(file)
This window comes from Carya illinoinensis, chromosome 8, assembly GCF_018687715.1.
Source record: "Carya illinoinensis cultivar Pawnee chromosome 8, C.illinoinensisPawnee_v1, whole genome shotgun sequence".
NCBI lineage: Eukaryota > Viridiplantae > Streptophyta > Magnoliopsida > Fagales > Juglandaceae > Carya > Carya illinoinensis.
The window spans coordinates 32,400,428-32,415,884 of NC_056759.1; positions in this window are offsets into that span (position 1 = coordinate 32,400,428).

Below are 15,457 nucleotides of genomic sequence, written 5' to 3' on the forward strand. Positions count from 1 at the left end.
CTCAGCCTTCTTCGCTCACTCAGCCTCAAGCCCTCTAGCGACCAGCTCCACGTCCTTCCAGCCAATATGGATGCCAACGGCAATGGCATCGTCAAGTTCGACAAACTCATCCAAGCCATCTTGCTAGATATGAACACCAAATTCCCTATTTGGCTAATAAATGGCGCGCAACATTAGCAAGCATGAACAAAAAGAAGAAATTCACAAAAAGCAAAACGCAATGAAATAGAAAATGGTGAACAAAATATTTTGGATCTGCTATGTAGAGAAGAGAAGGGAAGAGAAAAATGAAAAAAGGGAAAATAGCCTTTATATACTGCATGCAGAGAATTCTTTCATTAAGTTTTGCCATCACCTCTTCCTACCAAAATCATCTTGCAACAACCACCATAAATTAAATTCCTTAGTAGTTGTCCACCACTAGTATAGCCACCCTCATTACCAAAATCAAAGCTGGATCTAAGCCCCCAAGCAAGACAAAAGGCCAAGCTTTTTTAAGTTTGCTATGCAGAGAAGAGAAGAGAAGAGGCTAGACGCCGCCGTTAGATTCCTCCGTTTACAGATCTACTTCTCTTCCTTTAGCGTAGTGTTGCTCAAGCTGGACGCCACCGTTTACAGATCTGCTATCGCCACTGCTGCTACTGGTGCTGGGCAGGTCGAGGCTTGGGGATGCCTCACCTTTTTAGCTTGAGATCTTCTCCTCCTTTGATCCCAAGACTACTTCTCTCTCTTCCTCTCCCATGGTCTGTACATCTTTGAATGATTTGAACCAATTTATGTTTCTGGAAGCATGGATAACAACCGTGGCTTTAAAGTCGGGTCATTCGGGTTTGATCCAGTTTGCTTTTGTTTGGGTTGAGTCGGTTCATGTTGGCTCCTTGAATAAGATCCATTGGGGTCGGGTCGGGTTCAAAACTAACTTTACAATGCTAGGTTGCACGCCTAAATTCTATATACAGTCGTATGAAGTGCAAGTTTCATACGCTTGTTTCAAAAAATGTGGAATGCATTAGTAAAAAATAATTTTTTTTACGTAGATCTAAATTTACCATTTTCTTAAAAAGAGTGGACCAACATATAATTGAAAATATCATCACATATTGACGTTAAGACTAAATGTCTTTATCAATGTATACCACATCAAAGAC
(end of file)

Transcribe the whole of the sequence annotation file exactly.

This window comes from Carya illinoinensis, chromosome 8, assembly GCF_018687715.1.
Source record: "Carya illinoinensis cultivar Pawnee chromosome 8, C.illinoinensisPawnee_v1, whole genome shotgun sequence".
NCBI lineage: Eukaryota > Viridiplantae > Streptophyta > Magnoliopsida > Fagales > Juglandaceae > Carya > Carya illinoinensis.
The window spans coordinates 32,400,428-32,415,884 of NC_056759.1; positions in this window are offsets into that span (position 1 = coordinate 32,400,428).

Below are 15,457 nucleotides of genomic sequence, written 5' to 3' on the forward strand. Positions count from 1 at the left end.
CTCAGCCTTCTTCGCTCACTCAGCCTCAAGCCCTCTAGCGACCAGCTCCACGTCCTTCCAGCCAATATGGATGCCAACGGCAATGGCATCGTCAAGTTCGACAAACTCATCCAAGCCATCTTGCTAGATATGAACACCAAATTCCCTATTTGGCTAATAAATGGCGCGCAACATTAGCAAGCATGAACAAAAAGAAGAAATTCACAAAAAGCAAAACGCAATGAAATAGAAAATGGTGAACAAAATATTTTGGATCTGCTATGTAGAGAAGAGAAGGGAAGAGAAAAATGAAAAAAGGGAAAATAGCCTTTATATACTGCATGCAGAGAATTCTTTCATTAAGTTTTGCCATCACCTCTTCCTACCAAAATCATCTTGCAACAACCACCATAAATTAAATTCCTTAGTAGTTGTCCACCACTAGTATAGCCACCCTCATTACCAAAATCAAAGCTGGATCTAAGCCCCCAAGCAAGACAAAAGGCCAAGCTTTTTTAAGTTTGCTATGCAGAGAAGAGAAGAGAAGAGGCTAGACGCCGCCGTTAGATTCCTCCGTTTACAGATCTACTTCTCTTCCTTTAGCGTAGTGTTGCTCAAGCTGGACGCCACCGTTTACAGATCTGCTATCGCCACTGCTGCTACTGGTGCTGGGCAGGTCGAGGCTTGGGGATGCCTCACCTTTTTAGCTTGAGATCTTCTCCTCCTTTGATCCCAAGACTACTTCTCTCTCTTCCTCTCCCATGGTCTGTACATCTTTGAATGATTTGAACCAATTTATGTTTCTGGAAGCATGGATAACAACCGTGGCTTTAAAGTCGGGTCATTCGGGTTTGATCCAGTTTGCTTTTGTTTGGGTTGAGTCGGTTCATGTTGGCTCCTTGAATAAGATCCATTGGGGTCGGGTCGGGTTCAAAACTAACTTTACAATGCTAGGTTGCACGCCTAAATTCTATATACAGTCGTATGAAGTGCAAGTTTCATACGCTTGTTTCAAAAAATGTGGAATGCATTAGTAAAAAATAATTTTTTTTACGTAGATCTAAATTTACCATTTTCTTAAAAAGAGTGGACCAACATATAATTGAAAATATCATCACATATTGACGTTAAGACTAAATGTCTTTATCAATGTATACCACATCAAAGAC